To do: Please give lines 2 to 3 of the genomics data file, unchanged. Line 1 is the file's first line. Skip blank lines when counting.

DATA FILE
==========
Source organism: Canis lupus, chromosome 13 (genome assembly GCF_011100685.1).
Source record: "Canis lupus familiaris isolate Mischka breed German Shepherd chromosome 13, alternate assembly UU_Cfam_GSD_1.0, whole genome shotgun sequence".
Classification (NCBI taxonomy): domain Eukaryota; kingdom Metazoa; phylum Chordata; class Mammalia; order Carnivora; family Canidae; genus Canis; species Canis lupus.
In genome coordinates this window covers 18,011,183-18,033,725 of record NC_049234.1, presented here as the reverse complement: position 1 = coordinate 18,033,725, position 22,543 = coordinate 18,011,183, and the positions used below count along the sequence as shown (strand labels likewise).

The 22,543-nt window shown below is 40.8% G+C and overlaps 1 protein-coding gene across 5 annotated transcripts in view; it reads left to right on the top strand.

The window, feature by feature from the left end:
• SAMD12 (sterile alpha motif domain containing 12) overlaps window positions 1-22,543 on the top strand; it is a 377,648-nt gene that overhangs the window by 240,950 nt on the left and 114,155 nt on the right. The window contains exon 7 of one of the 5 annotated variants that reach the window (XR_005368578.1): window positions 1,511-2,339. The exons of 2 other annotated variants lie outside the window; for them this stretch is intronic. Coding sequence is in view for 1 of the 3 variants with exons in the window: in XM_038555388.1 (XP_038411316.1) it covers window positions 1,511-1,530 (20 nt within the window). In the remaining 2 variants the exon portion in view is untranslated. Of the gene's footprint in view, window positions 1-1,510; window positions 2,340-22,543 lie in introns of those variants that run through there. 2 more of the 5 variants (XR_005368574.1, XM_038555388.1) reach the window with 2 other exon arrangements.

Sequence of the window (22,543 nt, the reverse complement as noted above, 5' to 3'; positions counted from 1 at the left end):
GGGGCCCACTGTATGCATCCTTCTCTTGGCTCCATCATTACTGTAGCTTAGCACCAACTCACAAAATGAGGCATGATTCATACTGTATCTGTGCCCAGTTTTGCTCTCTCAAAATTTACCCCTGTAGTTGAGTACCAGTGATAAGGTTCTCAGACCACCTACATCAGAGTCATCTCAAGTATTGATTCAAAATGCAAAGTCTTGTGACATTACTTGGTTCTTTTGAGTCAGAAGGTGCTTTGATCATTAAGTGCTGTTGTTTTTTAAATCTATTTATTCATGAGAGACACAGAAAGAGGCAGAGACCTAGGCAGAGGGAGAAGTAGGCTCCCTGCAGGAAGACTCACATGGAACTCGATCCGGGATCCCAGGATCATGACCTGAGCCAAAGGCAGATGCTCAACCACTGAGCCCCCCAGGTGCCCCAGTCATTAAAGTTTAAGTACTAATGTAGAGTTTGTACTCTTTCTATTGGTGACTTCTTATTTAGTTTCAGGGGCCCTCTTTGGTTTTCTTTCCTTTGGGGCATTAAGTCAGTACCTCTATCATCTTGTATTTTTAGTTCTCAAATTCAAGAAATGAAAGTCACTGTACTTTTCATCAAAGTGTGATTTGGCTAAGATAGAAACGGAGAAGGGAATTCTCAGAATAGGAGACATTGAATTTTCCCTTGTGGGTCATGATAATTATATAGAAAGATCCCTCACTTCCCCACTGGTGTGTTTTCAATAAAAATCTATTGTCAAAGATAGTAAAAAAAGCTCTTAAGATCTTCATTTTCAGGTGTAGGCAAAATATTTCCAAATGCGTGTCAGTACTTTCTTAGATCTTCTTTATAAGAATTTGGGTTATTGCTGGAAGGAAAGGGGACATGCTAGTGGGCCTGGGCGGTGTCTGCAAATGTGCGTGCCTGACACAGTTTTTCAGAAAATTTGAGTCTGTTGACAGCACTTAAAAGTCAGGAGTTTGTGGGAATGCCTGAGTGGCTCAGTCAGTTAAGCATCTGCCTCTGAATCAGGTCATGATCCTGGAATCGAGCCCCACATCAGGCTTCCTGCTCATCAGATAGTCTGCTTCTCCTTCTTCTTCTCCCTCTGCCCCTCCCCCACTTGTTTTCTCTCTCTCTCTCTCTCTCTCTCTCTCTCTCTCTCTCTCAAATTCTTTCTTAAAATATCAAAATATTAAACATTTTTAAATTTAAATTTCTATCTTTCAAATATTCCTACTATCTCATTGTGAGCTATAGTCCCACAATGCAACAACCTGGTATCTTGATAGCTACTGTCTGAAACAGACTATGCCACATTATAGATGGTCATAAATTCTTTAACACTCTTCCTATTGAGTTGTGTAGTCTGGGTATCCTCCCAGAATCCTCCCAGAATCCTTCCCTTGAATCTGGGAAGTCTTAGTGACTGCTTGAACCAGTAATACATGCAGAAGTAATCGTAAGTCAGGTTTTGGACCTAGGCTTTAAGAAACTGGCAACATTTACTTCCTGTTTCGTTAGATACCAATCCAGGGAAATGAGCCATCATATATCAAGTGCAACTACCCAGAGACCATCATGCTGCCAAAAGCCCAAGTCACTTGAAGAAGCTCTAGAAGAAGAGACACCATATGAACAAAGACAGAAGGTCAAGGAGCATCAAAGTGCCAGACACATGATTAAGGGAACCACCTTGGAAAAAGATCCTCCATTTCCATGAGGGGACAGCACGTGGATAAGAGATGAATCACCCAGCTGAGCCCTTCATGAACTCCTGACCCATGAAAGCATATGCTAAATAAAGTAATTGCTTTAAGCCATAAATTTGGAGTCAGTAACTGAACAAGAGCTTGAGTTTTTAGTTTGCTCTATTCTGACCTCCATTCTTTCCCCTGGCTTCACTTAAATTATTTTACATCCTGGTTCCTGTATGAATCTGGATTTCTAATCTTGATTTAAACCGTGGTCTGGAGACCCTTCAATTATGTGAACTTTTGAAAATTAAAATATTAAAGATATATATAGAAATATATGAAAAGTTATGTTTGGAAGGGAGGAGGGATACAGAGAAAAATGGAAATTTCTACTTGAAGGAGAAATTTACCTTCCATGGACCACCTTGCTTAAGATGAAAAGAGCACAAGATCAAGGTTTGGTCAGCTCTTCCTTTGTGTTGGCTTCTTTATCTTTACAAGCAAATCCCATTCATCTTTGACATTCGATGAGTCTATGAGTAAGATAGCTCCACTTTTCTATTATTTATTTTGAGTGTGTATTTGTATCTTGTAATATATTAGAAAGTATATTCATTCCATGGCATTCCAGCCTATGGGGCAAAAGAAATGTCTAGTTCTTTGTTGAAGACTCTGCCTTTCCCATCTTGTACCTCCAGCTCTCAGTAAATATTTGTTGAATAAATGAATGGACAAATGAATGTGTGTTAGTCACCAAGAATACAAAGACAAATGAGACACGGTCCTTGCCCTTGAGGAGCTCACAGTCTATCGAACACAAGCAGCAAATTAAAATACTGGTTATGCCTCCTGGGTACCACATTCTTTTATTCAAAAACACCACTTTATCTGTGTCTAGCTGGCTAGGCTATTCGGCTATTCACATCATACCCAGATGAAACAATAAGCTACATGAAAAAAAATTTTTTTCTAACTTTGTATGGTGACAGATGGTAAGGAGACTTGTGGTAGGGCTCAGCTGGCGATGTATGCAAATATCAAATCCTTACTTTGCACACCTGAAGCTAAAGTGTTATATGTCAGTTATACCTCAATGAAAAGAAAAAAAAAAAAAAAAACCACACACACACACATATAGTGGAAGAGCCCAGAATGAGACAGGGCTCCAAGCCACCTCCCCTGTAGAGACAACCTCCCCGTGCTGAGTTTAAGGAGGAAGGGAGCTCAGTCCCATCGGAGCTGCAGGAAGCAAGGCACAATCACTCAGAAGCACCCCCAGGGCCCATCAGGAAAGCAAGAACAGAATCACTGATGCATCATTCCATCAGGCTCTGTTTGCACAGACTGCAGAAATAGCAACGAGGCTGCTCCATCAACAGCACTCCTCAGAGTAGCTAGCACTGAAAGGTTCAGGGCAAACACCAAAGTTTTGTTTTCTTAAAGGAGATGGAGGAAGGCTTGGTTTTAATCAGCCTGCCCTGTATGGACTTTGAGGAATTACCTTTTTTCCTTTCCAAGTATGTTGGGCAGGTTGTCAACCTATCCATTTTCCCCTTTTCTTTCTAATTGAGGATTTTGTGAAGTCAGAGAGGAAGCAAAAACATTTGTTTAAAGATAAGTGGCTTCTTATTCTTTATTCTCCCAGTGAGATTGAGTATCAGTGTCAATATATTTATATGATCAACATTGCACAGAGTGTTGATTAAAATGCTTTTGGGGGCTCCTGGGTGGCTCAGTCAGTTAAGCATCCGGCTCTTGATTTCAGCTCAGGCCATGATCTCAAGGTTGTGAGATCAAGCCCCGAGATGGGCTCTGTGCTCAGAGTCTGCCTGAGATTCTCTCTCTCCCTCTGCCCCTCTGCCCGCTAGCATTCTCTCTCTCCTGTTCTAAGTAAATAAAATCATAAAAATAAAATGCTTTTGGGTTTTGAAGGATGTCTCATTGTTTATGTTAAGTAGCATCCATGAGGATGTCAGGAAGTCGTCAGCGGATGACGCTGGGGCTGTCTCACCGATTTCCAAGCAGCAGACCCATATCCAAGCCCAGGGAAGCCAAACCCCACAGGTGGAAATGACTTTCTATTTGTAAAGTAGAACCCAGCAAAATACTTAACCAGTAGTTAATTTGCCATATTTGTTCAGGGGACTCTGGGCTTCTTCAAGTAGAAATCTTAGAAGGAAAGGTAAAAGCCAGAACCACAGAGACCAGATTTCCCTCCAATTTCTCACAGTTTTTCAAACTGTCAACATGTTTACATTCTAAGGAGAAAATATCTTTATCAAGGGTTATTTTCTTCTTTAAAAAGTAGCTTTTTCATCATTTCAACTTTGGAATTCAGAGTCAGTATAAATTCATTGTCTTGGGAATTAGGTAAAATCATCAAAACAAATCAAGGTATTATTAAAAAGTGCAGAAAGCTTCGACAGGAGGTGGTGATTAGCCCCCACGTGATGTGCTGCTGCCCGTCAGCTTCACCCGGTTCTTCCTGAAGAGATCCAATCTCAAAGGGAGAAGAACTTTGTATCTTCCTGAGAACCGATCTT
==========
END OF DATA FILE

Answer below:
Source record: "Canis lupus familiaris isolate Mischka breed German Shepherd chromosome 13, alternate assembly UU_Cfam_GSD_1.0, whole genome shotgun sequence".
Classification (NCBI taxonomy): domain Eukaryota; kingdom Metazoa; phylum Chordata; class Mammalia; order Carnivora; family Canidae; genus Canis; species Canis lupus.